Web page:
Published: Jan 1990
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Applications of laser-excited fluorescence can be found in numerous areas of criminalistics, including document examination, fiber analysis, serology and latent fingerprint development. This paper focuses on the latter application. The present mature procedures for laser fingerprint detection are described to set the stage for discussion of current research, which primarily deals with time-resolved imaging to take advantage of the difference between the lifetimes of substrate and fingerprint fluorescences.
The principal procedure for laser detection of latent prints on smooth surfaces involves first the fuming with cyanoacrylate ester, which results in the formation of a polymer on the fingerprint residue. Thus stabilized latent prints can then be solution stained with fluorescent dyes. Porous items are treated with ninhydrin or its analogs, which react with amino acids of the fingerprint residue. Subsequent reaction with group II B metal salts yields intensely fluorescent products.
Time-resolved imaging involves modulated laser excitation and gated imaging with a microchannel plate image intensifier. The critical requirement for such imaging is the identification of reagents or stains that yield lifetimes which are longer than those of the substrates (typically 1 ns or less) and also at least comparable to the laser cutoff and image intensifier turn-on time (about 5 ns). Two general approaches are presented. One involves compounds that yield long-lived d-π* intramolecular charge transfer states. The other involves chemical reactions with fingerprint residue that lead to formation of organo-rare earth complexes which display long-lived rare earth emission. The structural and photophysical features which underlie the luminescence properties of fingerprints treated with ninhydrin or its analogs and subsequently with metal salts are discussed with the aim of providing guidelines for the design of optimized fingerprint detection reagents.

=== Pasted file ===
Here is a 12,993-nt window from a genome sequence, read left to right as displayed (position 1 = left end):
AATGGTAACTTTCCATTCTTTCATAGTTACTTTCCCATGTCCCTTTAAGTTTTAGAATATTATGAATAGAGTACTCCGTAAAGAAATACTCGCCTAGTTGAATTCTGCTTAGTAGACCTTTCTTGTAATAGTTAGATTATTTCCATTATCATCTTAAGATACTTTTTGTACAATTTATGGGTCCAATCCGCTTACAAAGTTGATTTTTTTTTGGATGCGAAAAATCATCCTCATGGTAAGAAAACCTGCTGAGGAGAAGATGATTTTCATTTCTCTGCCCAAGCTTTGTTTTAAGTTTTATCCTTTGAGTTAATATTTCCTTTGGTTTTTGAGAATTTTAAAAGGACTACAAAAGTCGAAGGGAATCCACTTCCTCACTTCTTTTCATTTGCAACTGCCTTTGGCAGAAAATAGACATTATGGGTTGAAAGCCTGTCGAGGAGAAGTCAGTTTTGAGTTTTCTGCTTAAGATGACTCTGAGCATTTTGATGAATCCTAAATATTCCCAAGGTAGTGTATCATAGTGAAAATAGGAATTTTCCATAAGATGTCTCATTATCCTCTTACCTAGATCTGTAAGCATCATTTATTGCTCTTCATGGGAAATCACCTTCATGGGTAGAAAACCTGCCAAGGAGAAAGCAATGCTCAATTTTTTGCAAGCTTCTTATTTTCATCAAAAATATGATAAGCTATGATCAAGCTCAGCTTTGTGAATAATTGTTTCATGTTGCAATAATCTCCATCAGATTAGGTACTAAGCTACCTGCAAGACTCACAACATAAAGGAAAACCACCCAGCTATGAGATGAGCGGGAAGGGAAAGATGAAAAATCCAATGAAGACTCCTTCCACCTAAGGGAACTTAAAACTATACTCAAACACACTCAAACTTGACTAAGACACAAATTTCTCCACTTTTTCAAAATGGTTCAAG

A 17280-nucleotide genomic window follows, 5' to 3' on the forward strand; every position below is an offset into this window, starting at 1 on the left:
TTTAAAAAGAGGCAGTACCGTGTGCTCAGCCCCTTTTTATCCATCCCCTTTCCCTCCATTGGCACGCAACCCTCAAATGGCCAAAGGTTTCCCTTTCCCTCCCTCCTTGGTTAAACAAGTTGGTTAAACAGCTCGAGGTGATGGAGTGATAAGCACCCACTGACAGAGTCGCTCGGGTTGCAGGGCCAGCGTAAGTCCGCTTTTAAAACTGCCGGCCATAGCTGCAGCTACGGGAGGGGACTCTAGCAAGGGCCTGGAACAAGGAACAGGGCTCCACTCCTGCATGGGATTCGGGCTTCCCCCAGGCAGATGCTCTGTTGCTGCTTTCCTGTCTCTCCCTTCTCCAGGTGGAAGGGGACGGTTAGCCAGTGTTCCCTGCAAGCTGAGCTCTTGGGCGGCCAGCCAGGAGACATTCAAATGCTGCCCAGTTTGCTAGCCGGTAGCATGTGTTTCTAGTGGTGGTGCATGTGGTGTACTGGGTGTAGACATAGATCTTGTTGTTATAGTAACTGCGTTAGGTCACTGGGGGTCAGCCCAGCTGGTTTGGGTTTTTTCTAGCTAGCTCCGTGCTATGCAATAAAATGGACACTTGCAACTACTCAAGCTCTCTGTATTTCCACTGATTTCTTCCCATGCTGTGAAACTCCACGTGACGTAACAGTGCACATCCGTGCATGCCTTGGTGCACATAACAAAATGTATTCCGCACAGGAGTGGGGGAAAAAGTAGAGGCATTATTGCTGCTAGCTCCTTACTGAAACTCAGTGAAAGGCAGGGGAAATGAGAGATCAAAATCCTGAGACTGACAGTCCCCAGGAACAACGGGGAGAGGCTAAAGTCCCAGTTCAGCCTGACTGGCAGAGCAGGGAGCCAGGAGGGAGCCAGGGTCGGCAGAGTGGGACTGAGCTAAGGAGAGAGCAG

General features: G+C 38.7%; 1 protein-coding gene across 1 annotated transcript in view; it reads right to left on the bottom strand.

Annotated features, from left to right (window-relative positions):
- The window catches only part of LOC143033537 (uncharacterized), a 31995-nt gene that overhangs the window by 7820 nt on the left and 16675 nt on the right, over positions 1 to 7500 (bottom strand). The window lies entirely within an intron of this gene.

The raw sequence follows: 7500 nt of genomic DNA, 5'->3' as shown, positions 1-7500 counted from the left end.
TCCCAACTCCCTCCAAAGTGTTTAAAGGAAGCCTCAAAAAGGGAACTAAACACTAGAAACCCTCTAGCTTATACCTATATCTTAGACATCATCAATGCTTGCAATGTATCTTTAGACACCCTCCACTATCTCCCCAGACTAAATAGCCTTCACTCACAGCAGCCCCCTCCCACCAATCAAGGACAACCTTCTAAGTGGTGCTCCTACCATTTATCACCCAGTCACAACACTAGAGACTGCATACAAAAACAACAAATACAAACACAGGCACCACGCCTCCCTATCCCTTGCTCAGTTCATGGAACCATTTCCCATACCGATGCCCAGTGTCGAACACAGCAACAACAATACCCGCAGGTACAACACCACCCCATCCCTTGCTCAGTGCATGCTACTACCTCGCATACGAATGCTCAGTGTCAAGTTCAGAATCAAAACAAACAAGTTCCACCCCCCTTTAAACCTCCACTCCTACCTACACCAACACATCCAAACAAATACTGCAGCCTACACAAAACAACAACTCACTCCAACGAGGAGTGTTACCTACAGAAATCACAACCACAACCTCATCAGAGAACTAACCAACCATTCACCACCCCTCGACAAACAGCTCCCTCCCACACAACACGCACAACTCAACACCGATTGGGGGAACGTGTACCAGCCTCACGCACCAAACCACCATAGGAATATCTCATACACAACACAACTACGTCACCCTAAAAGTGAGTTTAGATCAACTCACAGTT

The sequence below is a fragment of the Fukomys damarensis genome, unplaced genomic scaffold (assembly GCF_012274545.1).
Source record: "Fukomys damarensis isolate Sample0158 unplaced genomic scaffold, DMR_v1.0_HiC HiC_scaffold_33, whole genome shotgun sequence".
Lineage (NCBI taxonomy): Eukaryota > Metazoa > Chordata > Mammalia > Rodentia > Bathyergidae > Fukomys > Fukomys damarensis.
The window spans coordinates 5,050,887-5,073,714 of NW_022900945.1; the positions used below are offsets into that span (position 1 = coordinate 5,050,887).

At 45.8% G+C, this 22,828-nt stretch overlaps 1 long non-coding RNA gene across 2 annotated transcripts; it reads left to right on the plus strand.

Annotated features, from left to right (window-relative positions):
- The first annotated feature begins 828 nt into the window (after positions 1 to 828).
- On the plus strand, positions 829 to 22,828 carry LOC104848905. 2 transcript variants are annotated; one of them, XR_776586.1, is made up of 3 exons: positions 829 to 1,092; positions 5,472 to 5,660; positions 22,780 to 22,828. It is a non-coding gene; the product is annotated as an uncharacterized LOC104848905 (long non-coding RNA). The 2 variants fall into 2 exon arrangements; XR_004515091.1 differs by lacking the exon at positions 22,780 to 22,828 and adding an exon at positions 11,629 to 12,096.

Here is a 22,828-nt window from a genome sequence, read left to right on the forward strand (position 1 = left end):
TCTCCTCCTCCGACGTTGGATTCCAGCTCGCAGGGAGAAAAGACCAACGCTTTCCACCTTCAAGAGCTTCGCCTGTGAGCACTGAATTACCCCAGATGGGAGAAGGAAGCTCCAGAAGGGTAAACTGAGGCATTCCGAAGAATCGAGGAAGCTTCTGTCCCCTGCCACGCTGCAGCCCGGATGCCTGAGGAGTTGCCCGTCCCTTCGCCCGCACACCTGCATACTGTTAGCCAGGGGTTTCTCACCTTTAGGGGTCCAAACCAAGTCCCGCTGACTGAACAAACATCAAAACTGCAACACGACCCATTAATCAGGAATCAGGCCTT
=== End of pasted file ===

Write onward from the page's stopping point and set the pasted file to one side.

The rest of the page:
lasers, fluorescence, criminalistics, fingerprints, ninhydrin, benzo(, f, )ninhydrin, 5-methoxyninhydrin, zinc chloride, europium chloride hexahydrate, tris(2,2′-bipyr-idyl)ruthenium(II) chloride hexahydrate, time-resolved imaging, microchannel plate image intensifier, luminescence spectroscopy
Professor, Texas Tech University, Lubbock, TX